Building Habits

Academically, I knew why Spicy and I had to spend four months only walking. The Cowboy told me we needed to learn how to communicate, which makes sense. I was very anxious to get trotting but he kept saying no, not yet, and every time I tried to trot it kinda fell apart. I'd try trotting, I'd have a couple explosions, I'd send The Cowboy a panicked text and he'd tell me to go back to the walk. If I didn't feel comfortable and safe at the walk, go back to ground work.

After awhile I stopped trying to forage ahead. I gave up trying to sneak trots or trail rides in and resigned myself to walking in figure eights in the arena.

I wasn't even that disturbed when the pandemic precluded us from having lessons. That's fine, I told myself. This will take trotting completely off the table until he's back, and we can cross that bridge then.

So we walked, and walked. Sometimes, for  a change of pace, we would halt! It was scintillating stuff. I would've been bored, but something was happening.

Sept 2019

He was getting this like, really killer walk?

Early April 2020

May 2020

He wasn't trying to teleport out from underneath me anymore? Even when something 'scary' happened, I was able to diffuse the situation easily. Before either of us really realized the transition, we were trotting.

And then last weekend, it happened. The neighbor did something UNBELIEVABLY TERRIFYING (slammed a car door) and Spicy tried to leave. Which normally looks like this:

In that GIF I choke up on the reins, my body goes rigid, I lose my seat. All bad stuff. But this time I just did what I always did when we were walking - I sat tall and lifted my inside hand. He responded how he always responded - gave me his shoulder back, relaxed over his topline and dropped his poll.

At that moment I realized why I had to walk 'so long', and why four months was actually a small price to pay. For years (a decade, probably) I slowly built habits. I learned to be rigid and grip with my hands and legs mercilessly. Most horses I rode tolerated it. Spicy really didn't. It was imperative we spent the last four months just walking because I had to retrain my reaction. When a horse spooks I can't lift my hands a foot and creep forward with my upper body.

He stands at the mounting block now too...

Not only did I have to retrain my reaction but Spicy had to learn that this was the new normal. I wasn't going to ride him backwards and be undisciplined with my hands and upper body anymore. He's really effectively trained now to just stop if he hears the whisper of the cue to stop. I know it, which relaxes both of us.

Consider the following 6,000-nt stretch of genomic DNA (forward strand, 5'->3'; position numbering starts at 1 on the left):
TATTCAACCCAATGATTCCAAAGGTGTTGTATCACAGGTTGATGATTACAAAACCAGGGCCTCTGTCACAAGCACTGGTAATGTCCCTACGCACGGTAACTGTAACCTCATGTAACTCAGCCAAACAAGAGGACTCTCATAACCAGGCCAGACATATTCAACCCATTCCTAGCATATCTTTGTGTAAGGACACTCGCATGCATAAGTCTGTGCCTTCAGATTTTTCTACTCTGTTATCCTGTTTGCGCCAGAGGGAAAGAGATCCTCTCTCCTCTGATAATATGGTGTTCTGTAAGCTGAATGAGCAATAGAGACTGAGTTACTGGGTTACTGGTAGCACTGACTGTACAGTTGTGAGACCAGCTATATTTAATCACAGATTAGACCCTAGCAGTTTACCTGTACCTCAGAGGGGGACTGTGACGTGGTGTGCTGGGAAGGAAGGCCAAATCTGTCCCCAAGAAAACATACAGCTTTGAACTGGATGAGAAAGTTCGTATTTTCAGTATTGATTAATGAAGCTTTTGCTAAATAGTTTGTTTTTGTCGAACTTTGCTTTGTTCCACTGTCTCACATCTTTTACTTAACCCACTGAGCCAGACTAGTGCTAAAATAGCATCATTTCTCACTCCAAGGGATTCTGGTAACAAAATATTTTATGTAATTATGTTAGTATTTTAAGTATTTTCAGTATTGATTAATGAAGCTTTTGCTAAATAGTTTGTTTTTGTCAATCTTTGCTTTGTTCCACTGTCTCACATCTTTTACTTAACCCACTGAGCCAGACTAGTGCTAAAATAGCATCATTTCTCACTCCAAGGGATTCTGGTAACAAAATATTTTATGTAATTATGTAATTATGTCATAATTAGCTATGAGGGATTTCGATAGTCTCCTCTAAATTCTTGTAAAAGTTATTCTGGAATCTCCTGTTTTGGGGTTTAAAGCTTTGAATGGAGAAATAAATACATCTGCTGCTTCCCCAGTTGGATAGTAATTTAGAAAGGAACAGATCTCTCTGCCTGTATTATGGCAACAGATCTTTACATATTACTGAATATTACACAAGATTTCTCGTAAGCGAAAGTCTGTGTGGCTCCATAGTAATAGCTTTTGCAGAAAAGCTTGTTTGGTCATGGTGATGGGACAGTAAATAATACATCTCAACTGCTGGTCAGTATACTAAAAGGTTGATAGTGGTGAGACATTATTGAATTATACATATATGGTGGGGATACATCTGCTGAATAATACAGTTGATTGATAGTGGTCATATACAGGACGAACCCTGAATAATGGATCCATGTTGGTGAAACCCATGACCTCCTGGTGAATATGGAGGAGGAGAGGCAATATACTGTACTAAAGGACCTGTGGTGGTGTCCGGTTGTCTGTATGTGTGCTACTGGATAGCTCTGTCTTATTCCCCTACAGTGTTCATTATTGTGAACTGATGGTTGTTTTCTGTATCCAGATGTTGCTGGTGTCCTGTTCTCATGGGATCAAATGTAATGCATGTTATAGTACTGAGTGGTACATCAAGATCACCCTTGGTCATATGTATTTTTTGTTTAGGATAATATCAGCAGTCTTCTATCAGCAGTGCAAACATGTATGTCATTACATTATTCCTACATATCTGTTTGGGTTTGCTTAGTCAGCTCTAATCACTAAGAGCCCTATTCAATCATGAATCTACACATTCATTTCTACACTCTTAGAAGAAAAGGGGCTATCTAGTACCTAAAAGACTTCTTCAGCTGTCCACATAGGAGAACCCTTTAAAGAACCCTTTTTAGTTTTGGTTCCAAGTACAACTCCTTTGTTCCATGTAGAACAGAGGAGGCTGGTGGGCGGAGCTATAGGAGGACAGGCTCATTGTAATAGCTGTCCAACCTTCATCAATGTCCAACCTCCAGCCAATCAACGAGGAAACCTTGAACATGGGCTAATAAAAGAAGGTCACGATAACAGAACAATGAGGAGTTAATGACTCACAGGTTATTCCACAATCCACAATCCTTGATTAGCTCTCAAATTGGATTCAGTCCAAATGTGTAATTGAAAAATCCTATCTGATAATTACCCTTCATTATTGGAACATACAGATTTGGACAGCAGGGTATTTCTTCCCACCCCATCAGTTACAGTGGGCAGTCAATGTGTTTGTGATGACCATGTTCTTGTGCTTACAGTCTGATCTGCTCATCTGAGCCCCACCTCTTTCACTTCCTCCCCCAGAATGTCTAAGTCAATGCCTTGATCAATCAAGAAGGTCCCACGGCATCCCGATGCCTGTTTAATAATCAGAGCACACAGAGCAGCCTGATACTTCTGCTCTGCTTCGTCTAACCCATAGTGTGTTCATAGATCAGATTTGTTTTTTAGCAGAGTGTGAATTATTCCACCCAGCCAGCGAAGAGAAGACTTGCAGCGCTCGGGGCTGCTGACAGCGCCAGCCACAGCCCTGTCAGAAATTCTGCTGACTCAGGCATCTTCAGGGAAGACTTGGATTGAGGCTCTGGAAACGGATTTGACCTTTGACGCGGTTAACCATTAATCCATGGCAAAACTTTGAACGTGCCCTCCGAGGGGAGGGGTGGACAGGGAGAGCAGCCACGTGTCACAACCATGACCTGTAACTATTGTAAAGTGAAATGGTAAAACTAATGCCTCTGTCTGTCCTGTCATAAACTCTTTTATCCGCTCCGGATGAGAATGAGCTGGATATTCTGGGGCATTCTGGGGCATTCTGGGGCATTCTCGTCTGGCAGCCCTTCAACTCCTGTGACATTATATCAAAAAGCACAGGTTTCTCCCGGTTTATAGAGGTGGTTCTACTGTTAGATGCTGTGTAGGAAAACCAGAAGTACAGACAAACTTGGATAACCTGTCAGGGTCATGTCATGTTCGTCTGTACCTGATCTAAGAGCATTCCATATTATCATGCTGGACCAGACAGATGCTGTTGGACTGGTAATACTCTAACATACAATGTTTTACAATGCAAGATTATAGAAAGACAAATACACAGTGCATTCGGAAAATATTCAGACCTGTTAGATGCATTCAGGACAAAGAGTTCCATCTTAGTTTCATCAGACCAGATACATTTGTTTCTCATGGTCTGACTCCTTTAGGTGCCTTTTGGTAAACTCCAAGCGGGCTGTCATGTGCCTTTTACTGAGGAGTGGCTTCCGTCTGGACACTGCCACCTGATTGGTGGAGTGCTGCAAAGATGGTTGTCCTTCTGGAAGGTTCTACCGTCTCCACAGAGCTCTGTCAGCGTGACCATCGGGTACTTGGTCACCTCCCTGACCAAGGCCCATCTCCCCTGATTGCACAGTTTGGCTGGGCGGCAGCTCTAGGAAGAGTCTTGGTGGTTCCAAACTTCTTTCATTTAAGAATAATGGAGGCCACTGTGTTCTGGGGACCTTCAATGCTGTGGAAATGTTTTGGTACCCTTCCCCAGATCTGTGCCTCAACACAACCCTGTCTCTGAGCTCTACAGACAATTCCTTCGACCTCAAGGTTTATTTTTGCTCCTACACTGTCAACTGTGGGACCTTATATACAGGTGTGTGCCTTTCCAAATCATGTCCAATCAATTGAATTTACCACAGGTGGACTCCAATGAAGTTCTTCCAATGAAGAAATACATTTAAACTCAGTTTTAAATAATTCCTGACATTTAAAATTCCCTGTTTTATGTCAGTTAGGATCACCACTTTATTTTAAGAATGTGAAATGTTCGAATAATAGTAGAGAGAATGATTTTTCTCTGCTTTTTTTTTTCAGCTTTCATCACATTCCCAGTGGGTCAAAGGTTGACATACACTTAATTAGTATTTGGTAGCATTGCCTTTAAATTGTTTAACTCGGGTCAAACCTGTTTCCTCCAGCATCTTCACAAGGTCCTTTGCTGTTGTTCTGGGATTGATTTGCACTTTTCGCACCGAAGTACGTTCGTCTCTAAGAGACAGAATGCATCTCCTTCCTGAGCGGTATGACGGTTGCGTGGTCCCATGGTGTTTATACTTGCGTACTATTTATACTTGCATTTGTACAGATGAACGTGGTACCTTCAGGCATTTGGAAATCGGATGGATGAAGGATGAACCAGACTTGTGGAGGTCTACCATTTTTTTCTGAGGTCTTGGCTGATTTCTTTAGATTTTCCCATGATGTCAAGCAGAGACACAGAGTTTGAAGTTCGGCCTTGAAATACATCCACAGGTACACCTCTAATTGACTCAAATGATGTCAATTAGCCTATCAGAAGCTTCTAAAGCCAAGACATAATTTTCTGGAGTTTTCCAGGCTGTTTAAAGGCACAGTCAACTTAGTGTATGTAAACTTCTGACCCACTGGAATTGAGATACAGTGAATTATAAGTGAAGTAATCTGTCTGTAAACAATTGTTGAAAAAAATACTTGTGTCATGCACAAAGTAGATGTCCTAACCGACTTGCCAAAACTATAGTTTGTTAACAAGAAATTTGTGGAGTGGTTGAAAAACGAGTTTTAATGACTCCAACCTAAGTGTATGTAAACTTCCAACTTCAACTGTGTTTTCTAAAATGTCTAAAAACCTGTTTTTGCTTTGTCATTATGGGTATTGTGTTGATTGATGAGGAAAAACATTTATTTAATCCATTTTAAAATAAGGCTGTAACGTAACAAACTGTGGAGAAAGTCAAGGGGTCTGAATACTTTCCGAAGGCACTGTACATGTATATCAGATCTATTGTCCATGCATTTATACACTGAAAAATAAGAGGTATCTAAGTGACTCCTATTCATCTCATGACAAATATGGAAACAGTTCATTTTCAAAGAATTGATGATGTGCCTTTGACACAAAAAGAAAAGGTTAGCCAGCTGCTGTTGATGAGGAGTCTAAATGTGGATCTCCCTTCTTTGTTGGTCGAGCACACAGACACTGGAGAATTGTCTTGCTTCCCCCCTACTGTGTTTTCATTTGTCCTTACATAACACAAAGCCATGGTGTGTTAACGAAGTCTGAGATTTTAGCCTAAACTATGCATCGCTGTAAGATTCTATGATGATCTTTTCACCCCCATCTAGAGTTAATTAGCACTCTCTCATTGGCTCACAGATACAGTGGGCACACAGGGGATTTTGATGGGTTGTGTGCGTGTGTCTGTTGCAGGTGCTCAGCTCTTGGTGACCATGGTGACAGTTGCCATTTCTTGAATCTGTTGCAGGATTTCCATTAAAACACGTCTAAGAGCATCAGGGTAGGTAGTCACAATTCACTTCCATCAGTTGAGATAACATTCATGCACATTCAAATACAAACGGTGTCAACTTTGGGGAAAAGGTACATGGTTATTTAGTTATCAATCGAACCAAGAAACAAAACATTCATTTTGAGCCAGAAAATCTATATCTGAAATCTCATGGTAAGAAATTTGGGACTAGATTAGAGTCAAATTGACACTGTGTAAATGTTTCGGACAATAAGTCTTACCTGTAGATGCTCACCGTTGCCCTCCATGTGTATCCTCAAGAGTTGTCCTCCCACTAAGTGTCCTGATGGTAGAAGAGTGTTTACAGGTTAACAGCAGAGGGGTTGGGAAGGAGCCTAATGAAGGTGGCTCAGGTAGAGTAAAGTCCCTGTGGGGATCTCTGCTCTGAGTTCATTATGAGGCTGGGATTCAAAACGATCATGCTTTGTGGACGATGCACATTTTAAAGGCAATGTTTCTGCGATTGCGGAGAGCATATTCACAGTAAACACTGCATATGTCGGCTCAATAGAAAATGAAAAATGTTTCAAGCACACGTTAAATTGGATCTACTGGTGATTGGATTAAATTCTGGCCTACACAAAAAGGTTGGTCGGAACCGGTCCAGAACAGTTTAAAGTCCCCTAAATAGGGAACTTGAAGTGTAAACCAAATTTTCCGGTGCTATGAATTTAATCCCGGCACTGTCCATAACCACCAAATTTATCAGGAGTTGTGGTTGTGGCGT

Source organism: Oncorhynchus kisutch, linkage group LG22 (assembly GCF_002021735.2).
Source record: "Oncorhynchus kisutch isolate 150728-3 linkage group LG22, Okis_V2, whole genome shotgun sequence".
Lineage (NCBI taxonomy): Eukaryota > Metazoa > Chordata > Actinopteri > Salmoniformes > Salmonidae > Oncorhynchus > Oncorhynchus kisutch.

It takes ages to build a really good habit, but as long as you care for it you only have to build it once. Now that we have the foundation, I get to do the fun part.

Enjoy it.


  1. Breaking old habits can be so hard!

  2. Creating new habits is the hardest! Your body is all naw dude, we do it this way. And your brain is all but that way doesn't work! And it's a lot of arguing. Nice job taking your time and really creating new, good habits.

  3. Bad habits can be so annoying, but the moment where you feel yourself doing something different, it's soooo eye opening. Also nice to know that you can do it differently even if you haven't perfected it yet.

  4. This makes me so happy. As always I relate so much with this- I am still working on not being rigid. It's coming, but sometimes an after thought. I am so happy that you stuck with this program.

  5. I have loved watching you rebuild things from the ground up with Spicy. That Cowboy was a real find!

  6. I'm impressed you didn't go insane doing the same thing. It obviously worked for you guys which is great. But wow that must have been hard.

  7. Walking seems like it should be boring, but you can really get so much done just walking! I'm so glad this worked for you and Spicy, so awesome!


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